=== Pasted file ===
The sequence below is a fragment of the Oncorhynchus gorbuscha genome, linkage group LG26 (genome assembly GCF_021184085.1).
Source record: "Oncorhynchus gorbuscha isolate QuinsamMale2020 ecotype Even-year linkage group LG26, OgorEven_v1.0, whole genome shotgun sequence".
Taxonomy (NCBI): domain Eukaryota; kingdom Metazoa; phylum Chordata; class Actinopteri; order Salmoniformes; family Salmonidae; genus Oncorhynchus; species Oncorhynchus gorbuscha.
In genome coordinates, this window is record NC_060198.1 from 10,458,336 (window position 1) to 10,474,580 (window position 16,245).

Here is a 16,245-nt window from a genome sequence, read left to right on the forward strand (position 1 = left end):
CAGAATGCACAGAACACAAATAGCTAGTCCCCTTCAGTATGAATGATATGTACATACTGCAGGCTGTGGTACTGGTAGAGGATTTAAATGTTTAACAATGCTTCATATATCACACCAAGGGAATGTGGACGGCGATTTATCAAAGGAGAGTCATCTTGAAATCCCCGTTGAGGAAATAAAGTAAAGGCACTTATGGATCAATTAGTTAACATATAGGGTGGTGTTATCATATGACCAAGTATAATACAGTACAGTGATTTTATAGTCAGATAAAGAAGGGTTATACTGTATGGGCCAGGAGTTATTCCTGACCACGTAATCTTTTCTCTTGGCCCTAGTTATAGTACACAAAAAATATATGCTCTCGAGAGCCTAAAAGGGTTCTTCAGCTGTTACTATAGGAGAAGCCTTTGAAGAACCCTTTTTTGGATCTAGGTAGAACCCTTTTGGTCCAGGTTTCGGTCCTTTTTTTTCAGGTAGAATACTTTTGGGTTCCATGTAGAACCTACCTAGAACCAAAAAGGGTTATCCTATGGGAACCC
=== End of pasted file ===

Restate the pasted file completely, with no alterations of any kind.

The sequence below is a fragment of the Oncorhynchus gorbuscha genome, linkage group LG26 (genome assembly GCF_021184085.1).
Source record: "Oncorhynchus gorbuscha isolate QuinsamMale2020 ecotype Even-year linkage group LG26, OgorEven_v1.0, whole genome shotgun sequence".
Taxonomy (NCBI): domain Eukaryota; kingdom Metazoa; phylum Chordata; class Actinopteri; order Salmoniformes; family Salmonidae; genus Oncorhynchus; species Oncorhynchus gorbuscha.
In genome coordinates, this window is record NC_060198.1 from 10,458,336 (window position 1) to 10,474,580 (window position 16,245).

Here is a 16,245-nt window from a genome sequence, read left to right on the forward strand (position 1 = left end):
CAGAATGCACAGAACACAAATAGCTAGTCCCCTTCAGTATGAATGATATGTACATACTGCAGGCTGTGGTACTGGTAGAGGATTTAAATGTTTAACAATGCTTCATATATCACACCAAGGGAATGTGGACGGCGATTTATCAAAGGAGAGTCATCTTGAAATCCCCGTTGAGGAAATAAAGTAAAGGCACTTATGGATCAATTAGTTAACATATAGGGTGGTGTTATCATATGACCAAGTATAATACAGTACAGTGATTTTATAGTCAGATAAAGAAGGGTTATACTGTATGGGCCAGGAGTTATTCCTGACCACGTAATCTTTTCTCTTGGCCCTAGTTATAGTACACAAAAAATATATGCTCTCGAGAGCCTAAAAGGGTTCTTCAGCTGTTACTATAGGAGAAGCCTTTGAAGAACCCTTTTTTGGATCTAGGTAGAACCCTTTTGGTCCAGGTTTCGGTCCTTTTTTTTCAGGTAGAATACTTTTGGGTTCCATGTAGAACCTACCTAGAACCAAAAAGGGTTATCCTATGGGAACCC